In 2011, Australian rookie Ricciardo began the season as junior team Toro Rosso's Friday driver before - still with Red Bull's backing - moving into the HRT race seat.
For next season, he is tipped to race at Toro Rosso, or alternatively the Red Bull driver deal might switch from HRT to the Caterham team.
"Daniel has done a good job this year and now we need to look at the opportunities available," Horner is quoted by France's autohebdo.fr.
"He has learned from the races, albeit in difficult circumstances with a car that was far from the pace. But still he gained some experience and fought against a talented teammate.
"I am confident that his program for next year will be decided before Christmas," added the Briton.
///'Innovation' set Red Bull apart in 2011 - Gene
(GMM) One word has set Red Bull apart from its rivals McLaren and Ferrari this season: "Innovation."
That is the claim of Marc Gene, a test driver for Ferrari.
"I have no doubt," he wrote in his column for El Mundo newspaper. "It was they who came up with the blown diffuser and then hid the innovation from the other teams.
"I can assure you that the difference between running with or without the exhaust is huge.
"Aerodynamic innovations like this have dominated F1 in recent years, like the F-duct as well, and so I hope everything is more equal next season," added Gene.
The Spaniard is referring to the FIA's clampdown for 2012.
"The fact that we (Ferrari) won at Silverstone when the blown exhausts were not there makes me think that our car was not so bad," he explained.
Back to back world champion Sebastian Vettel, however, is not worried.
"No," he is quoted by O Estado de S.Paulo, "because I trust that our engineering group will respond with a series of interesting solutions.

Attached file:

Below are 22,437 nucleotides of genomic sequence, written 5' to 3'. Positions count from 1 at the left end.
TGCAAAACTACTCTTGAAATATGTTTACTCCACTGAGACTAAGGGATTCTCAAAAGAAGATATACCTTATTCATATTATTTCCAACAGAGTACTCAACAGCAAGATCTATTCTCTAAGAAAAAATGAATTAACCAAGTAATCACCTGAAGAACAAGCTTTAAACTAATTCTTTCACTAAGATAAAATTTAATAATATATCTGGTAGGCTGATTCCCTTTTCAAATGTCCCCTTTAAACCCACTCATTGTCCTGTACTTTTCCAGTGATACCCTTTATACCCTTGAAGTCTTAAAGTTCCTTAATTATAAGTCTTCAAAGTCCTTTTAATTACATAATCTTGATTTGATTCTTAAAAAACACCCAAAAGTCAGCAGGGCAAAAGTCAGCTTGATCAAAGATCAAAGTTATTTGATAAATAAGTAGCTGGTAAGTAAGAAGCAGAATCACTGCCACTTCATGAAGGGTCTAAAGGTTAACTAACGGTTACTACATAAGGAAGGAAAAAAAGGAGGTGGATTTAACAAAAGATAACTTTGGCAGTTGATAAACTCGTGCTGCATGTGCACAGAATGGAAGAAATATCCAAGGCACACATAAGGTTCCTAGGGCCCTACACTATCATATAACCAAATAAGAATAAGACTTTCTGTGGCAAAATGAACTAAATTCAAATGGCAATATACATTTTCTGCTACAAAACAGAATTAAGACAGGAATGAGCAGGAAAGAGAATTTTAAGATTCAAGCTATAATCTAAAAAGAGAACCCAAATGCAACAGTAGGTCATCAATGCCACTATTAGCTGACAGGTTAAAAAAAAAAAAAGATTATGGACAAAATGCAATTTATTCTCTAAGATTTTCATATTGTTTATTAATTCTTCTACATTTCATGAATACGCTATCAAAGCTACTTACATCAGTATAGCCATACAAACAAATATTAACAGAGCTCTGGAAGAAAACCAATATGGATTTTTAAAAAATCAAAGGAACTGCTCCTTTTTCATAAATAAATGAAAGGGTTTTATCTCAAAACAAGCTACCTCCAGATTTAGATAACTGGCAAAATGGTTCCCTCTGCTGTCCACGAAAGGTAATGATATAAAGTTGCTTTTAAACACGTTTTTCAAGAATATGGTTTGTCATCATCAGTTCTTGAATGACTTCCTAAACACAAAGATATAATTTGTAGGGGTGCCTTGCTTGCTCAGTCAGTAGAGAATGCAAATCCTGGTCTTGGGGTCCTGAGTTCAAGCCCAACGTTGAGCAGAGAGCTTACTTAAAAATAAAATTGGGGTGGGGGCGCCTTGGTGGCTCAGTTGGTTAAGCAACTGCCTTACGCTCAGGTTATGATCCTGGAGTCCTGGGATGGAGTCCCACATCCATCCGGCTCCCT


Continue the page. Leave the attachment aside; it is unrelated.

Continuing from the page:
"They are quite clever," the German smiled.
///Press mocks Vettel's 'phantom' gearbox problem
(GMM) The international press suspects Red Bull imposed team orders during the season ending Brazilian grand prix.
The team has already strongly denied the claims, but publications like Spain's Marca suspect Sebastian Vettel pulled over for Mark Webber because of a "phantom problem" with his gearbox.
"Webber gets the loyalty prize," said Italy's La Gazzetta dello Sport.
Agreed Corriere della Sera: "Vettel gave Webber the gift of the last crumbs after a huge feast and saved him a trip to the psychologist."
Spain's Diario Sport added: "Nobody believes Vettel really had a problem with the gearbox."
Austria's Der Standard said the team order "made sense", given Webber's mathematical chance of finishing the drivers' championship in second place.
Ferrari team boss Stefano Domenicali is quoted as joking to La Stampa: "Maybe they forget that team orders can now be issued freely."
Agreed Fernando Alonso: "I don't care, except to say that they were bothered with certain behaviors when we did them."
Germany's Auto Motor und Sport, however, reported that Vettel personally watched when his gearbox was taken apart after the race and confirmed that "there was almost no oil left in it".
///Barrichello happy to settle for small retainer
(GMM) Rubens Barrichello has revealed he is unlikely to race out of formula one over an argument about money.
It is believed Kimi Raikkonen's talks with Williams ended suddenly because the parties could not agree on the size of the Finn's retainer.
"I don't need a big contract," 39-year-old Barrichello is quoted by Brazil's Globo, with the report claiming the veteran had ruled out settling for a seat at HRT, Virgin or Caterham.